Stuff We Sell

Support DC's Record, Book, and Vintage Clothing Shops Now Under Attack


The DC Government has launched a regulatory attack on small businesses in DC that sell used books, records, and clothing. In the past months they have raided, fined, and threatened with closure a myriad of long-established neighborhood shops under the guise of enforcing anti-fencing laws. Details of these actions are better described in a petition (whose text is copied in its entirely after the jump) that we strongly recommend that you read and hope you will sign.

On April 4, officials with the DC Office of Consumer and Regulatory Affairs (DCRA) and the Metropolitan Police Department (MPD) raided a number of Adams Morgan and U Street-area businesses that sell vintage and used goods, threatening them with fines and closure for operating without a secondhand business license. This license is intended to regulate pawn shops, to safeguard against the selling of stolen goods.

The regulations would require shops like Meeps, Idle Time Books, GoodWood, and Miss Pixies -- as well as all the record stores in town -- to submit to MPD's pawn unit a detailed list of goods acquired each time they make a purchase. Additionally, MPD wants the stores to hold items for 15 days for police inspection before they can be sold. These requirements introduce a regulatory load which helps no one and threatens the existence of the small businesses that make DC unique.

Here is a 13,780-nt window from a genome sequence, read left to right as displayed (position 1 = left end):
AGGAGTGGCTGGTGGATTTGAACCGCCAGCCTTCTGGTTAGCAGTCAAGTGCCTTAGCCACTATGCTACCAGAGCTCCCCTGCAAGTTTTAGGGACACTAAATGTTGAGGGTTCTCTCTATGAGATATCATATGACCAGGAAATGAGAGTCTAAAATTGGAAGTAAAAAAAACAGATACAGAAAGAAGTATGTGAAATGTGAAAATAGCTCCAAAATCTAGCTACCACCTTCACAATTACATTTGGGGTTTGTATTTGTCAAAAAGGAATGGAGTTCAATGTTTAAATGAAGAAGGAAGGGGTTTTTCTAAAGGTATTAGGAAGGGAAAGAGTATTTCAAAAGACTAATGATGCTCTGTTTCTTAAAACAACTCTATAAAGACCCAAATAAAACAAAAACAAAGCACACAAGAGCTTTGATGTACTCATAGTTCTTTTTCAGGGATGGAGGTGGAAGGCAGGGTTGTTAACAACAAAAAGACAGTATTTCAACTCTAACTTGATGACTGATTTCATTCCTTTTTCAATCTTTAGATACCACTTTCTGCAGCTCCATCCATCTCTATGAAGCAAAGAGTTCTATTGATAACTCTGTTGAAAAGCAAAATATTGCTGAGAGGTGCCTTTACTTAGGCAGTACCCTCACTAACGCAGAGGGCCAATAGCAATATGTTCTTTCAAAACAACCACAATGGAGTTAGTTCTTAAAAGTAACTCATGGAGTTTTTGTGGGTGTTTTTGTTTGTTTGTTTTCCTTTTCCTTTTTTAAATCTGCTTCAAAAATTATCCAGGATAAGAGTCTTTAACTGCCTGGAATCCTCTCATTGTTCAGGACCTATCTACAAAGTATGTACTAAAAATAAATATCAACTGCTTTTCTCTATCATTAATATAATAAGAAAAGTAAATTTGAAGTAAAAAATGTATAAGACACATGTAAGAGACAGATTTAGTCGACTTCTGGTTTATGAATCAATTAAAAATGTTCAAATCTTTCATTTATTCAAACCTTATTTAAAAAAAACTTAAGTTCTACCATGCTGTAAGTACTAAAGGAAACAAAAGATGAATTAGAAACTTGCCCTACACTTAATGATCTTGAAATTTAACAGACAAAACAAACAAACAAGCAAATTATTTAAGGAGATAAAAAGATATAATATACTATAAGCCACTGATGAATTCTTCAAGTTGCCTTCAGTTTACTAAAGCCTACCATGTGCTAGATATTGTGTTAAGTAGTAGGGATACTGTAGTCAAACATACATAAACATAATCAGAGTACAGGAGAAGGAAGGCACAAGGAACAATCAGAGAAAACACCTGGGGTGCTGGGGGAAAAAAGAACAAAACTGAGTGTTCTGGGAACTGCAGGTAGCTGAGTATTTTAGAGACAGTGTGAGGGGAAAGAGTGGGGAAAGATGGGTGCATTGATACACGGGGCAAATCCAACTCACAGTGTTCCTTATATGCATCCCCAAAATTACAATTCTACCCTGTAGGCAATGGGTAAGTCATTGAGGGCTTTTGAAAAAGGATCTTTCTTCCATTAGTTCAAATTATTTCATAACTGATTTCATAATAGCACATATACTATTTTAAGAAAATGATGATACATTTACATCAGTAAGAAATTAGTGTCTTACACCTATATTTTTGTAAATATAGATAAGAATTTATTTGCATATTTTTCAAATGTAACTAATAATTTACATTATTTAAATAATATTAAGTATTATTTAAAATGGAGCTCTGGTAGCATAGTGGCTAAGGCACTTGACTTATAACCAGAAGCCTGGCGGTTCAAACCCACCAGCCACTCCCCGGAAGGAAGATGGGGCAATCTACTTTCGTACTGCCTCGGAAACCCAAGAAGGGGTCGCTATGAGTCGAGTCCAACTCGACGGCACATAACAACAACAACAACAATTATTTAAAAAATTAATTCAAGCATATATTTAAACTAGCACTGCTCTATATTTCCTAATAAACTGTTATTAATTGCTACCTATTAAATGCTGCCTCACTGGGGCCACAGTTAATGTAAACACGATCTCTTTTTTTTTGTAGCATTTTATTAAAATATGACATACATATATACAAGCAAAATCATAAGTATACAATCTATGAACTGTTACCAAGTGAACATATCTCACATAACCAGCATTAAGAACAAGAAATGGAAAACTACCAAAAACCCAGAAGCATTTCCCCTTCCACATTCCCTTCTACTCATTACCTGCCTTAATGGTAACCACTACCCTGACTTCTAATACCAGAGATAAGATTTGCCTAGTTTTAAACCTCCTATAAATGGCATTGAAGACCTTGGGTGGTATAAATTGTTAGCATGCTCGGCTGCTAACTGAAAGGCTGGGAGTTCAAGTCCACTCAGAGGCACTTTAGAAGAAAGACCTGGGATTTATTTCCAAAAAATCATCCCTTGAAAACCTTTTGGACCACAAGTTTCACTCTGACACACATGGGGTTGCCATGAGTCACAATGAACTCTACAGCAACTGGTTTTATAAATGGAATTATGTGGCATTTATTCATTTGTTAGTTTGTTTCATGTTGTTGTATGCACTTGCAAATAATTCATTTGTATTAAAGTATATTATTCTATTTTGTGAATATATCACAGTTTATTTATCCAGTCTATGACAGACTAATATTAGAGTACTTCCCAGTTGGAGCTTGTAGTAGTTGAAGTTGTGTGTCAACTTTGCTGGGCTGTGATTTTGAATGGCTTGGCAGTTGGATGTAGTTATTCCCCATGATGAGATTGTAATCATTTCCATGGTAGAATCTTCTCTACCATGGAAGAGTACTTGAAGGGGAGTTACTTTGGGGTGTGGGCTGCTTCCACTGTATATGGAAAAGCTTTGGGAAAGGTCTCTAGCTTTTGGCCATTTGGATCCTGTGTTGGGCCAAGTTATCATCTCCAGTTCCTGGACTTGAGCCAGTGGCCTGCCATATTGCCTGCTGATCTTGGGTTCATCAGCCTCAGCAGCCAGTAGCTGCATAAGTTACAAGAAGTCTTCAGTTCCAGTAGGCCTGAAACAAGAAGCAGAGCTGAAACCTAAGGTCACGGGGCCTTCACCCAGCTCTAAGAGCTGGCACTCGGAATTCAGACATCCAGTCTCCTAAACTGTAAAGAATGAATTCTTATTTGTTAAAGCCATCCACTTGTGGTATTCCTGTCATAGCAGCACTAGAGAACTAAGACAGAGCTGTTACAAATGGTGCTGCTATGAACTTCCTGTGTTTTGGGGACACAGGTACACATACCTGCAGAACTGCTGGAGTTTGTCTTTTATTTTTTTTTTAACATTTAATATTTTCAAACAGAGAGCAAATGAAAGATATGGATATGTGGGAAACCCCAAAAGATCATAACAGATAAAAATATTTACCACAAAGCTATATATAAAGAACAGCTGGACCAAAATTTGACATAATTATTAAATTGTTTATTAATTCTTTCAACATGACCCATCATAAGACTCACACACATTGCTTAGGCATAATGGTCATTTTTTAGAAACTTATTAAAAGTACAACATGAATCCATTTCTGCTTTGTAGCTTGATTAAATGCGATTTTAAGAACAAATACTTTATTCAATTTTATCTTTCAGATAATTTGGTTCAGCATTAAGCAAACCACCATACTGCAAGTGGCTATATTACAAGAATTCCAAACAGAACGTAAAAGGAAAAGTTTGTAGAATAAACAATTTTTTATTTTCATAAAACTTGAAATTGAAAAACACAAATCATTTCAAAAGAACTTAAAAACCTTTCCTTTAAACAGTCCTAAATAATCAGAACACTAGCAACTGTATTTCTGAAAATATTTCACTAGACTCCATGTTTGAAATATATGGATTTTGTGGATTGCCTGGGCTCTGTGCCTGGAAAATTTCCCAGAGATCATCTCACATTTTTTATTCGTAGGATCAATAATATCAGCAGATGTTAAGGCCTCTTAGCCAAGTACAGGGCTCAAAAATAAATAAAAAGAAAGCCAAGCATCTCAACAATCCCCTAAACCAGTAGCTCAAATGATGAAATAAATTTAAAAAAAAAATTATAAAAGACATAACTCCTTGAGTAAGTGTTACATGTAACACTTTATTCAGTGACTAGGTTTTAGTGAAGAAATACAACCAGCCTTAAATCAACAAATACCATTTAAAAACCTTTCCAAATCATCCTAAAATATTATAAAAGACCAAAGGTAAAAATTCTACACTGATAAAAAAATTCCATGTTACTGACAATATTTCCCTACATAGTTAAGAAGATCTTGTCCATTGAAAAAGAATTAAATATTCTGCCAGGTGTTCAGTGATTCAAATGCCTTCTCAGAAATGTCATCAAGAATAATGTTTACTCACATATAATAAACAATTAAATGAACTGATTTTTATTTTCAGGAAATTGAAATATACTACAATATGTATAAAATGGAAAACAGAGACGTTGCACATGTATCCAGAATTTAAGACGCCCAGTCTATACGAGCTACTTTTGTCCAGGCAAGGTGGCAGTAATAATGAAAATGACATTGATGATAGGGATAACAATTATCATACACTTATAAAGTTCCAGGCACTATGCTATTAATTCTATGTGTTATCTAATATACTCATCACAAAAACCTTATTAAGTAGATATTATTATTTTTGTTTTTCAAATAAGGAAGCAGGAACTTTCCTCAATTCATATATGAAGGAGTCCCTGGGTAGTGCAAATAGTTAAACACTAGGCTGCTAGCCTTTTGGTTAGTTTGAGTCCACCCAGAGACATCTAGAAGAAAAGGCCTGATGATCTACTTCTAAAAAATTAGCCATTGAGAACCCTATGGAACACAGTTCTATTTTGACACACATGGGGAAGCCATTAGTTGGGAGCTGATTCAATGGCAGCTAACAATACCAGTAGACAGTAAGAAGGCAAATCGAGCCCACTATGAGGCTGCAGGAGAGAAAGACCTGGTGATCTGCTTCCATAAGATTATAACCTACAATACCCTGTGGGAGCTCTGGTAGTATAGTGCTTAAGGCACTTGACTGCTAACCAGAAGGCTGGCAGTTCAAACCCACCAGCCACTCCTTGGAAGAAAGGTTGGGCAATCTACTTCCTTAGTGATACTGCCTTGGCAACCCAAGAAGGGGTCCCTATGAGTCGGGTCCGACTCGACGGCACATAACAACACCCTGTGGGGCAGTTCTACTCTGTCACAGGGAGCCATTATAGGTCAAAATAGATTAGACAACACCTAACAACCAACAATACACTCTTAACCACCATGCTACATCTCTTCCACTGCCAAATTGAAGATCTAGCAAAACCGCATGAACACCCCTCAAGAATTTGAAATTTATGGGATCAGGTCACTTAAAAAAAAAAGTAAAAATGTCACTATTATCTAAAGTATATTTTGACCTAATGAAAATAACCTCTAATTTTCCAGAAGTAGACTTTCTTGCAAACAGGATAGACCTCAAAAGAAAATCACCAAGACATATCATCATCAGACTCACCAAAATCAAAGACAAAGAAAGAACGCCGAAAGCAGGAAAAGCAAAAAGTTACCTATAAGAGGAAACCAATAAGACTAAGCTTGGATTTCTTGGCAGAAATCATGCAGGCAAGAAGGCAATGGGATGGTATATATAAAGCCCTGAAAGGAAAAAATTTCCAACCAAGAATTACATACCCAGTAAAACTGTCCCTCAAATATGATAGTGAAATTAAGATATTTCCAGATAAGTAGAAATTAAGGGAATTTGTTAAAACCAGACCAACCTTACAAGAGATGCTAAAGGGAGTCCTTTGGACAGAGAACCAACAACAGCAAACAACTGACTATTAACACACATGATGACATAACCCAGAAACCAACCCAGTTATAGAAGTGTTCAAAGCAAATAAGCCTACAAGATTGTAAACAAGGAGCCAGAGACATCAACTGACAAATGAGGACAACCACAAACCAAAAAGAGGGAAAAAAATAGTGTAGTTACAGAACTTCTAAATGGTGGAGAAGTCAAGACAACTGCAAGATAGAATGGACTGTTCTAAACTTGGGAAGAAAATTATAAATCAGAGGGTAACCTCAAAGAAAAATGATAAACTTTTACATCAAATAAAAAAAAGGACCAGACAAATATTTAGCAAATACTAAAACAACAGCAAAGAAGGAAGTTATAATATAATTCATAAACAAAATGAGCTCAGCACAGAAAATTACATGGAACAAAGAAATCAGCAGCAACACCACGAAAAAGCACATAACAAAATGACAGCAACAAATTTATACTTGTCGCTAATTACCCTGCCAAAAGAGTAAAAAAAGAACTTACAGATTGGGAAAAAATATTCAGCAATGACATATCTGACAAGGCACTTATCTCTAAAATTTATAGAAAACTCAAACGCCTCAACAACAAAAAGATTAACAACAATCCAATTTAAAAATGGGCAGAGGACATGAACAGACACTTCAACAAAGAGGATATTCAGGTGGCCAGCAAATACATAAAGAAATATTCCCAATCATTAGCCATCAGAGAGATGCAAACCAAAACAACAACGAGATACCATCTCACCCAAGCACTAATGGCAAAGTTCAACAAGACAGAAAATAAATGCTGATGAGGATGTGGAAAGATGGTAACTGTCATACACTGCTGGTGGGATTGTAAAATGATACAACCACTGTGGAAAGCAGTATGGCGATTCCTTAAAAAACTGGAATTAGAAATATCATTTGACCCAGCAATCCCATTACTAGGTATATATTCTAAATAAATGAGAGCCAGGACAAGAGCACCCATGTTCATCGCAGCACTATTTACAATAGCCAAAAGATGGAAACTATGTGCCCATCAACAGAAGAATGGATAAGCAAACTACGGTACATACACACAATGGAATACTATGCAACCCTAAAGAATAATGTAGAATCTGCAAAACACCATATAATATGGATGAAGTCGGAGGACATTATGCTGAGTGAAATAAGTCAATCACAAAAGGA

DC's secondhand business regulations are outdated, unnecessarily burdensome, and overly broad. A lawyer working with DC's small business community has proposed amendments to the regulations that would bring them up to date and carve out exemptions for the businesses described above.

Please add your name to this petition to request that the City Council pass emergency legislation that would provide 90 days of relief and time to establish a permanent exemption for businesses that sell used and vintage goods. It's vital that this happen to re-establish a sense of trust between local government and the businesses that drive our local economy.

I live around DC, but not in DC; does my signature count?

The answer is an emphatic "yes."

When you come into DC to patronize record stores or vintage shops, the taxes you pay on those goods are revenue for the city. So are the taxes you pay when you decide to grab a bite at a restaurant before/after your vinyl adventures and the parking meter fees or Metro fare you pay during your visits. It's all connected. If you spend money in DC -- and especially if vintage shops or record stores are destination points for you -- then your signature counts.

If you live in MD or VA and you want to continue to frequent the independently owned shops that make DC awesome, please do sign, and please share the petition with others.

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